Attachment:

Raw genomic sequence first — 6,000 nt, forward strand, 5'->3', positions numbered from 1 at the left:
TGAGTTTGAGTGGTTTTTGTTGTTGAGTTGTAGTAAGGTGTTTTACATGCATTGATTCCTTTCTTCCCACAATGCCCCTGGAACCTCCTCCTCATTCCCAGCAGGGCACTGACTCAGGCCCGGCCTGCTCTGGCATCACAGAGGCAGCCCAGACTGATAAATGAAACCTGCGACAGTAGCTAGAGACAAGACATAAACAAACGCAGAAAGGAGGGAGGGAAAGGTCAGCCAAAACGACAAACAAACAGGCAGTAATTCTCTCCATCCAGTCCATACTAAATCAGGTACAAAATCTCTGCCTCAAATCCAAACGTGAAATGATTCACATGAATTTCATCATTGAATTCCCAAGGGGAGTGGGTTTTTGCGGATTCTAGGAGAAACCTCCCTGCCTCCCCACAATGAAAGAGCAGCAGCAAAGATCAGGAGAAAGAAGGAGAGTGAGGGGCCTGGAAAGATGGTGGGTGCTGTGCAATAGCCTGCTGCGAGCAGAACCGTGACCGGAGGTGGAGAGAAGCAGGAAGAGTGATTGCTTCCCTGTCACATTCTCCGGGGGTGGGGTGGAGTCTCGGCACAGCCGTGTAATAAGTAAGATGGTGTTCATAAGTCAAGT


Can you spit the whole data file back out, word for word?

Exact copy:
Raw genomic sequence first — 6,000 nt, forward strand, 5'->3', positions numbered from 1 at the left:
TGAGTTTGAGTGGTTTTTGTTGTTGAGTTGTAGTAAGGTGTTTTACATGCATTGATTCCTTTCTTCCCACAATGCCCCTGGAACCTCCTCCTCATTCCCAGCAGGGCACTGACTCAGGCCCGGCCTGCTCTGGCATCACAGAGGCAGCCCAGACTGATAAATGAAACCTGCGACAGTAGCTAGAGACAAGACATAAACAAACGCAGAAAGGAGGGAGGGAAAGGTCAGCCAAAACGACAAACAAACAGGCAGTAATTCTCTCCATCCAGTCCATACTAAATCAGGTACAAAATCTCTGCCTCAAATCCAAACGTGAAATGATTCACATGAATTTCATCATTGAATTCCCAAGGGGAGTGGGTTTTTGCGGATTCTAGGAGAAACCTCCCTGCCTCCCCACAATGAAAGAGCAGCAGCAAAGATCAGGAGAAAGAAGGAGAGTGAGGGGCCTGGAAAGATGGTGGGTGCTGTGCAATAGCCTGCTGCGAGCAGAACCGTGACCGGAGGTGGAGAGAAGCAGGAAGAGTGATTGCTTCCCTGTCACATTCTCCGGGGGTGGGGTGGAGTCTCGGCACAGCCGTGTAATAAGTAAGATGGTGTTCATAAGTCAAGT